If you are a business owner or manager, you may be wondering what the new beneficial ownership information reporting requirements are and how they affect you. Here is a brief overview of what you need to know.
What are the new requirements?
The new requirements are part of the Corporate Transparency Act (CTA), enacted in January 2021 as part of the National Defense Authorization Act for Fiscal Year 2021 (NDAA). The CTA aims to prevent and combat money laundering, terrorist financing, corruption, tax fraud, and other illicit activity by requiring certain entities to report their beneficial owners to the Financial Crimes Enforcement Network (FinCEN) by January 1, 2024.
A beneficial owner is a natural person who owns or controls 25% or more of the equity interests of an entity or who exercises substantial control over the entity or its management. The CTA defines an entity as a corporation, limited liability company, or any similar entity created by filing a document with a secretary of state or a similar office under the law of a state or Indian Tribe.
The CTA also requires entities to report individuals who have filed an application with specified governmental authorities to create or register the entity to do business. These individuals are called applicants, and this is required for entities created on or after January 1, 2024.
Why must companies report beneficial ownership information to the U.S. Department of the Treasury?
Very few U.S. states or territories require companies to disclose information about their beneficial owners—the individuals who own or control companies. This lack of transparency allows criminals, corrupt officials, and other bad actors to hide their identities and launder illicit funds through the United States using shell and front companies. This hurts ordinary Americans because the lack of transparency results in an uneven playing field for honest and legitimate U.S. businesses. The inaccessibility of beneficial ownership information makes it hard for law enforcement to track and prosecute criminal activity.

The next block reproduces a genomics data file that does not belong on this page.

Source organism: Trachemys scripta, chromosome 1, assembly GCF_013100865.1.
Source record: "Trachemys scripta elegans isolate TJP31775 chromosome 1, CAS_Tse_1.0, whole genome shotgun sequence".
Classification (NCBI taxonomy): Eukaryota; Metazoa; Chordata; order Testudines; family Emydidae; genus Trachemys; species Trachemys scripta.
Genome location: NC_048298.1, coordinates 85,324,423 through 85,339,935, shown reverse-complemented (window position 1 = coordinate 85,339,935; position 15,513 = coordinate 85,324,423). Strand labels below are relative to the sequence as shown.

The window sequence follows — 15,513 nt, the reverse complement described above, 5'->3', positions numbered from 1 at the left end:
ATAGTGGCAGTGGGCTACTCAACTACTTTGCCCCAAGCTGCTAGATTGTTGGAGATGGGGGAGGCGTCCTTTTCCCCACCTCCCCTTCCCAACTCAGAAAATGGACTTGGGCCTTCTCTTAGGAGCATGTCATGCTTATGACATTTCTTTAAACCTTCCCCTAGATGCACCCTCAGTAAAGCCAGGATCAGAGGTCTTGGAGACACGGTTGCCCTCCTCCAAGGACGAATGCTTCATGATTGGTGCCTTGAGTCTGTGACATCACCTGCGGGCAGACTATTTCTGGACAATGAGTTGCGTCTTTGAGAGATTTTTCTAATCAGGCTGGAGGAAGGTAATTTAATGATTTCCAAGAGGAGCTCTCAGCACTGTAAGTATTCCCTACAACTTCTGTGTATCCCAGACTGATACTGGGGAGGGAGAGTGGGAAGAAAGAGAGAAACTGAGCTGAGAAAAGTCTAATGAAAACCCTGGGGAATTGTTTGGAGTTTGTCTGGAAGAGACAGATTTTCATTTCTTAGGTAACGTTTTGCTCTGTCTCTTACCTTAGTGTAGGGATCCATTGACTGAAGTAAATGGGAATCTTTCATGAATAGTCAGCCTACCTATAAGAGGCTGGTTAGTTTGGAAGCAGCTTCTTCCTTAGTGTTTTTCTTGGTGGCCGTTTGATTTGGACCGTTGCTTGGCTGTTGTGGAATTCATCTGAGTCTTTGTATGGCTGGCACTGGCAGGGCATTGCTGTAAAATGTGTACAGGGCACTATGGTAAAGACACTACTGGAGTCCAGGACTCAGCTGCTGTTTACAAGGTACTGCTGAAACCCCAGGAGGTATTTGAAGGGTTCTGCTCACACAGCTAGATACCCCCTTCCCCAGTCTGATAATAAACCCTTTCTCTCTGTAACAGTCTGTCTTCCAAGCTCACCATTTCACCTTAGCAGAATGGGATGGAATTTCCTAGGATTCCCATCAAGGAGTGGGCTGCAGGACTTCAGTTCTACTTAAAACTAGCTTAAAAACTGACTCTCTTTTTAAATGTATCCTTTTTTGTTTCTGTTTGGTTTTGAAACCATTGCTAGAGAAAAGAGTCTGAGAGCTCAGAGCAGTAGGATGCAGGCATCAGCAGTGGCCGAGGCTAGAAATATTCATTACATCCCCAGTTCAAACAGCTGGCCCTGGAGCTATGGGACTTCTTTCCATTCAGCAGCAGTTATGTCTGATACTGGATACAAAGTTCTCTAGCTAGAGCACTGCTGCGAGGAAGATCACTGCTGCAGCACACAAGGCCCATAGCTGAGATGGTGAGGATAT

In 2021, Congress, with bipartisan support, enacted the Corporate Transparency Act to address this problem. The Corporate Transparency Act requires certain U.S. and foreign entities to report information about their beneficial owners to the Treasury Department’s Financial Crimes Enforcement Network, commonly known as FinCEN. FinCEN is responsible for safeguarding the U.S. financial system from illicit use. Subject to strict safeguards and controls, FinCEN will disclose the reported beneficial ownership information to certain authorized government authorities, financial institutions, and other authorized users.
By collecting beneficial ownership information and sharing it with law enforcement, financial institutions, and other authorized users, FinCEN makes it harder for bad actors to hide or benefit from their ill-gotten gains. Companies that report beneficial ownership information will contribute to this important goal.
Who needs to report?
Certain companies — referred to as “reporting companies” — will be required to report their beneficial ownership information to FinCEN. There are two types of reporting companies — domestic reporting companies and foreign reporting companies.
A domestic reporting company is defined as —
a limited liability company, or
any other entity created by filing a document with a secretary of state or any similar office under the law of a state or Indian tribe.
A foreign reporting company is any entity that is —
a corporation, limited liability company, or other entity formed under the law of a foreign country, AND